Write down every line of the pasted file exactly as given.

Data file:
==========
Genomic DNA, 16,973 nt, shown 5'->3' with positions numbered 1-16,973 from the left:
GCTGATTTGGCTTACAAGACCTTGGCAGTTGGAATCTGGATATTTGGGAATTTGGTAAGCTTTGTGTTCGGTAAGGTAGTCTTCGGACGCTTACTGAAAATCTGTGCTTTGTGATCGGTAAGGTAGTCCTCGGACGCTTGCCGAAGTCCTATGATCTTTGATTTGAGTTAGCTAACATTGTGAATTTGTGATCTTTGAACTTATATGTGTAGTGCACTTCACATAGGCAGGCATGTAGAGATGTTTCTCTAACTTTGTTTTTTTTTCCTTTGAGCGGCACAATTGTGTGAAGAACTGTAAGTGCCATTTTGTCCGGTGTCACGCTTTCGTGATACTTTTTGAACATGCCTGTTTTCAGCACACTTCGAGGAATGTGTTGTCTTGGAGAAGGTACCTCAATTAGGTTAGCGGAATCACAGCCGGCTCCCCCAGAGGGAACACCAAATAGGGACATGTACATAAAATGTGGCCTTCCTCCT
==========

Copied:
Genomic DNA, 16,973 nt, shown 5'->3' with positions numbered 1-16,973 from the left:
GCTGATTTGGCTTACAAGACCTTGGCAGTTGGAATCTGGATATTTGGGAATTTGGTAAGCTTTGTGTTCGGTAAGGTAGTCTTCGGACGCTTACTGAAAATCTGTGCTTTGTGATCGGTAAGGTAGTCCTCGGACGCTTGCCGAAGTCCTATGATCTTTGATTTGAGTTAGCTAACATTGTGAATTTGTGATCTTTGAACTTATATGTGTAGTGCACTTCACATAGGCAGGCATGTAGAGATGTTTCTCTAACTTTGTTTTTTTTTCCTTTGAGCGGCACAATTGTGTGAAGAACTGTAAGTGCCATTTTGTCCGGTGTCACGCTTTCGTGATACTTTTTGAACATGCCTGTTTTCAGCACACTTCGAGGAATGTGTTGTCTTGGAGAAGGTACCTCAATTAGGTTAGCGGAATCACAGCCGGCTCCCCCAGAGGGAACACCAAATAGGGACATGTACATAAAATGTGGCCTTCCTCCT